Access to land and agriculture and the existence of agricultural monopolies were two of the issues examined by the inaugural Youth Africa Working Summit.
300 delegates gathered to devise ways to turn the more than 200 million young people into human capital to achieve the aims set by the African Union’s Agenda 2063. Deputy Minister Buti Manamela described in his speech how young Africans were alienated from working the land through colonialism, lack of funding and lack of access to technology.
“With the development of technology, agriculture can no longer be regarded as hard labour; however, even where there is access to land, many young people cannot work the land beyond subsistence farming as long as they cannot have access to the much needed technology that is mostly accessible through imports,” said Manamela.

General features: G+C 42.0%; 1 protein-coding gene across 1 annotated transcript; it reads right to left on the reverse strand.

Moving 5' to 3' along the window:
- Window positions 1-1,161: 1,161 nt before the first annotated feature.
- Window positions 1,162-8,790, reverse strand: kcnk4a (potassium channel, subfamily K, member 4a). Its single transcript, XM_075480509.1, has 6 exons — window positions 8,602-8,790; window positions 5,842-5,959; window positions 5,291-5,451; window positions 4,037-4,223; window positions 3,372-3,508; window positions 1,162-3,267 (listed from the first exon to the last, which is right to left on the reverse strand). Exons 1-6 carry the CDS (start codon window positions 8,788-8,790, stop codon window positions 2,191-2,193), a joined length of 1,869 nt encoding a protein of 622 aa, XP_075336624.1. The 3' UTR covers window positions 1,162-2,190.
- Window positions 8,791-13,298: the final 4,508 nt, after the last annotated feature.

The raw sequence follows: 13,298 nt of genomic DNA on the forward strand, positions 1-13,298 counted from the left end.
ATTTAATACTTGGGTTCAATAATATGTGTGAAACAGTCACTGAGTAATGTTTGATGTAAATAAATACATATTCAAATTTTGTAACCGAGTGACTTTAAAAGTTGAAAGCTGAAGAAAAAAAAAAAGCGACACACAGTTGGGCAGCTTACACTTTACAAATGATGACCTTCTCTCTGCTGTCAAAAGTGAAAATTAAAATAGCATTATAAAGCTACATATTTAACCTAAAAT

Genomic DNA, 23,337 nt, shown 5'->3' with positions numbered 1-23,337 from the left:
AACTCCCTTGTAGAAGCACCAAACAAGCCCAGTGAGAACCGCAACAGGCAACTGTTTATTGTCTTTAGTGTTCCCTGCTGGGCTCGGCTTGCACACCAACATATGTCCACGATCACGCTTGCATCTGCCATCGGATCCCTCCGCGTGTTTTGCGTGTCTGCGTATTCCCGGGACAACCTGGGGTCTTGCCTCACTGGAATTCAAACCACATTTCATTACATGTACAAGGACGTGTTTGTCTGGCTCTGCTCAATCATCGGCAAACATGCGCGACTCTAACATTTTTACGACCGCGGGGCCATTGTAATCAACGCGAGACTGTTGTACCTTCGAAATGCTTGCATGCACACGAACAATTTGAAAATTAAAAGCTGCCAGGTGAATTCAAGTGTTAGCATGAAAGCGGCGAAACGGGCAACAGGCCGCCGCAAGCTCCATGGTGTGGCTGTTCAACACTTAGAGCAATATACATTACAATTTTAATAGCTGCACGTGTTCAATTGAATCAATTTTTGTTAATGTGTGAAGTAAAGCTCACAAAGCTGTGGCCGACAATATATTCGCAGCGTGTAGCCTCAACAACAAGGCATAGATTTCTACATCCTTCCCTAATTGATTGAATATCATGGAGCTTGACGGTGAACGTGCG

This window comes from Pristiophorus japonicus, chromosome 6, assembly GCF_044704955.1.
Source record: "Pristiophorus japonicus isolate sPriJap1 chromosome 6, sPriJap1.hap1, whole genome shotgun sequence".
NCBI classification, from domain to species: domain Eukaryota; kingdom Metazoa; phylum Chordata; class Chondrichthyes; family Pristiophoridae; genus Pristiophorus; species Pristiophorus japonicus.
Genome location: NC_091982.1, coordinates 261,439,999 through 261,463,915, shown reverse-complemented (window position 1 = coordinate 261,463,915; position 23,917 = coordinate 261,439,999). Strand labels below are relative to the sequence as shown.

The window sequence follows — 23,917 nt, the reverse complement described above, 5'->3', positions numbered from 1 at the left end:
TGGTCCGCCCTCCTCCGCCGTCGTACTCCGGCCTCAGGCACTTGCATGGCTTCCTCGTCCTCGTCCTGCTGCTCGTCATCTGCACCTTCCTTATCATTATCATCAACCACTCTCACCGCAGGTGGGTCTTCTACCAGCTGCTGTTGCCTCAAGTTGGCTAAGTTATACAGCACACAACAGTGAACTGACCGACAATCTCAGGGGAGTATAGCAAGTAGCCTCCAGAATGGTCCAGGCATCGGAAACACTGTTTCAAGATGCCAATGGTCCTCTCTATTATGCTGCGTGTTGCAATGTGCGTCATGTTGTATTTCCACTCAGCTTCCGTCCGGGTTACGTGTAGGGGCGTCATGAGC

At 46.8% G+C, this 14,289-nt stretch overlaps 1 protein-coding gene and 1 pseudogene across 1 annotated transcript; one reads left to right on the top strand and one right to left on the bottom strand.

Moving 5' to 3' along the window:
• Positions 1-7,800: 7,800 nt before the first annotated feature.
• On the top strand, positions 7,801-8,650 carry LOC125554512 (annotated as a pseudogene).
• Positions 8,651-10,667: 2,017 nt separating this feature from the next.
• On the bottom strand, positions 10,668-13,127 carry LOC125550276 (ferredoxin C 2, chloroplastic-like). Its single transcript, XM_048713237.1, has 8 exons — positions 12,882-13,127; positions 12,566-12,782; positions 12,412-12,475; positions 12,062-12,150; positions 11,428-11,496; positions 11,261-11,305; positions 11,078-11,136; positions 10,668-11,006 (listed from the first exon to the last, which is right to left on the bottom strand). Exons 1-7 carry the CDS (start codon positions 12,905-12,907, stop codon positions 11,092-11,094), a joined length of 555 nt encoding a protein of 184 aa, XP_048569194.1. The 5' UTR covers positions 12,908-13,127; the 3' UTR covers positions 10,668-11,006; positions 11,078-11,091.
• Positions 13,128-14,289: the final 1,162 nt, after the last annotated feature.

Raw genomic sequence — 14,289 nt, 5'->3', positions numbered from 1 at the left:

Manamela also argued that African commercial agriculture has been strangled by internal and external monopolies, leading to African produce not faring well locally or internationally compared to heavily subsided imports from other continents. “The problem of institutions being able to interpret policy and implement it in defense of small entrepreneurs in the sector is a big issue,” says Manamela.